“Water, water everywhere and not a drop to drink” typically induces images of the salty seas, but in this case could describe the drinking water in Philadelphia about a year ago. It would be tough to forget, but a chemical spill on the Delaware River caused chaos within our water supply, as the contamination and the poor communication from the City led to confusion everywhere you looked. While we of course have thoughts on the pollution possibilities upstream (they’re bad!), this put a spotlight on the city’s water infrastructure, which is seeing many of its facilities nearing the end of their functional lives. And – in what comes as absolutely no surprise for those in tune to the city’s trailblazing spirit – there is a long history here related to our water supply.

A walkthrough of the highs and lows of 300+ years of water history

“Wow, that’s really cool and all, but why are you telling us about the history of water, dude?” I’m glad you asked! If you noticed the last piece of that timeline, it mentions a “Water Revitalization Plan“, which doesn’t mean much on its own. However, things became clearer recently, as the City opened up a series of public meetings to present the plans for this 25-year project that will have a nifty little $2.5-billion price tag – and that’s in 2019 numbers. These plans include ~400 projects, including updates to treatment centers, pumping stations, and new pipework connecting the plants, allowing for a quick and easy transition in case of future emergencies. This would be a phased plan, with some federal moneys already procured to get things started. As you can see in the map below, these projects cover a wide geographic range.

A map of the major projects associated with the Water Revitalization Plan
A snapshot of some of the plans
Treatment Plant plans
A look at the proposed 25-year timeline, subject to change

OK, so now to the juicy stuff: as you might expect, not everyone is stoked about these plans, especially those who live close to the facilities. One of those facilities is the Queen Lane Water Treatment Plant along none other than Queen Ln. in East Falls. Case in point: the East Falls Community Council, which serves as the local registered community organization (RCO) and handles zoning matters among other things, has been concerned about these plans since late last year. In fact, water treatment facility vs. local community battles have been going on for a dozen years, even when only a fence was the issue. As you can see, this huge facility sits immediately adjacent to a residential neighborhood.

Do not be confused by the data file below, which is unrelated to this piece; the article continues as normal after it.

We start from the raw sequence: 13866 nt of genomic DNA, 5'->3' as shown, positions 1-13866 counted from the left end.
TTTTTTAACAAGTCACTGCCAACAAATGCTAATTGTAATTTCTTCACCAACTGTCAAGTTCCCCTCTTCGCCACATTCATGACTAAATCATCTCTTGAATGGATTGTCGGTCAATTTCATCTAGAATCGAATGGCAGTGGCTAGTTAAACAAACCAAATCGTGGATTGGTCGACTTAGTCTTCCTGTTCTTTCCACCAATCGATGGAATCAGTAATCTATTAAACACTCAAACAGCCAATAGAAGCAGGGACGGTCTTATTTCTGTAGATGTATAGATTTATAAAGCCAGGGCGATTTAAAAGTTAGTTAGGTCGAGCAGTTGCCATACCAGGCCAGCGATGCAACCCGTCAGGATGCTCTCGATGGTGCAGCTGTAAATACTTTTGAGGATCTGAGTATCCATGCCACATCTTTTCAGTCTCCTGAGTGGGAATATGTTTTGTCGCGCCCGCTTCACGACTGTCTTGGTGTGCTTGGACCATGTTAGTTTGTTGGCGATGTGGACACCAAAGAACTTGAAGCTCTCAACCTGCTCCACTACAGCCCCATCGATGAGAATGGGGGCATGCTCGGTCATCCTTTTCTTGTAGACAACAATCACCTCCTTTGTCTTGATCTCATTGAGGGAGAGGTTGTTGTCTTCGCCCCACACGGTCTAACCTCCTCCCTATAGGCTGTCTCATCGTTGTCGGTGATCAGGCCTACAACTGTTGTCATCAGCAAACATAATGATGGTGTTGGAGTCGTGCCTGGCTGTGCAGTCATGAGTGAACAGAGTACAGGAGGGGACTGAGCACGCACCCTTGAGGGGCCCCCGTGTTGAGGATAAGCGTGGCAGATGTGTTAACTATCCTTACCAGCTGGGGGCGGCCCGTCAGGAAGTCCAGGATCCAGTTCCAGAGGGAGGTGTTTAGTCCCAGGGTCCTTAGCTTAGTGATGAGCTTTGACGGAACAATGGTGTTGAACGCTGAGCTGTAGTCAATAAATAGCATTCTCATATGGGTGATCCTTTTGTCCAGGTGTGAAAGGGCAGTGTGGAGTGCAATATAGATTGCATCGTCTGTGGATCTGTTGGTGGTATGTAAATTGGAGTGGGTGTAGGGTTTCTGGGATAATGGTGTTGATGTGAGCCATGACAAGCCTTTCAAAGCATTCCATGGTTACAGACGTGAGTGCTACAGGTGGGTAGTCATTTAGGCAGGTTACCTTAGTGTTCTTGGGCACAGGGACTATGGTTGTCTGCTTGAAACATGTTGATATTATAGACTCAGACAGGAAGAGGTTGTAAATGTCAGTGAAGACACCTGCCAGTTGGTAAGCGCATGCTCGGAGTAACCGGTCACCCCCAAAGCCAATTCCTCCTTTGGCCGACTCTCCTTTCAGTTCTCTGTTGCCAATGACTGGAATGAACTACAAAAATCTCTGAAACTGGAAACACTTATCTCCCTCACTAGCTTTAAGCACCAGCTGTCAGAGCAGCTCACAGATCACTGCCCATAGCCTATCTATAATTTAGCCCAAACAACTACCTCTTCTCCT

An example of the homes along Queen Ln.
The view across the street of the retaining wall and grass, with the fence in the distance
A look at one of the Water Department's newer buildings
One of the grand, old buildings on site

And here’s where things get especially juicy, thanks to an excellent story from the East Falls Local. Originally, the water treatment facility was zoned RM-1, meaning any construction other than single-family homes would require a zoning variance, and therefore, a neighborhood review prior to a trip to the zoning board of adjustments. As of late last year, it seemed as if a bill that was proposed to City Council to change the zoning – and allow building by-right – would be delayed. However, in January of this year, the bill was passed, seemingly allowing the project to proceed. But, as the RCO states, they don’t plan on taking this lightly. There are still hopes that the community will have some say in how these plans take place, despite construction slated to be completed in 2050.

We have all kinds of feelings about this, but one that was brought up in that Local article above really encapsulated our thoughts: is it right for a small group of neighbors who will be inconvenienced to delay a project that will benefit the entire city? It’s a fascinating thought, as this is seemingly NIMBYism at its finest, putting one’s own property and needs ahead of those of the greater good. And if certain protections come to pass, this could become the norm instead of the exception. On the flipside, we do understand why neighbors would be concerned about a multi-billion-dollar investment that has little more than a rough timeframe as far as details.

We’ll settle with this: this project shouldn’t be delayed for a single second given its importance to the entire city, but we truly hope that the Water Department is being genuine in their public outreach efforts. For something so large and potentially disruptive, getting some public feedback seems appropriate. However, feedback and being mettlesome are wildly different beasts and we hope that someone’s view from their den doesn’t take precedence over the health and safety of those most vulnerable to the negative impacts of a water crisis.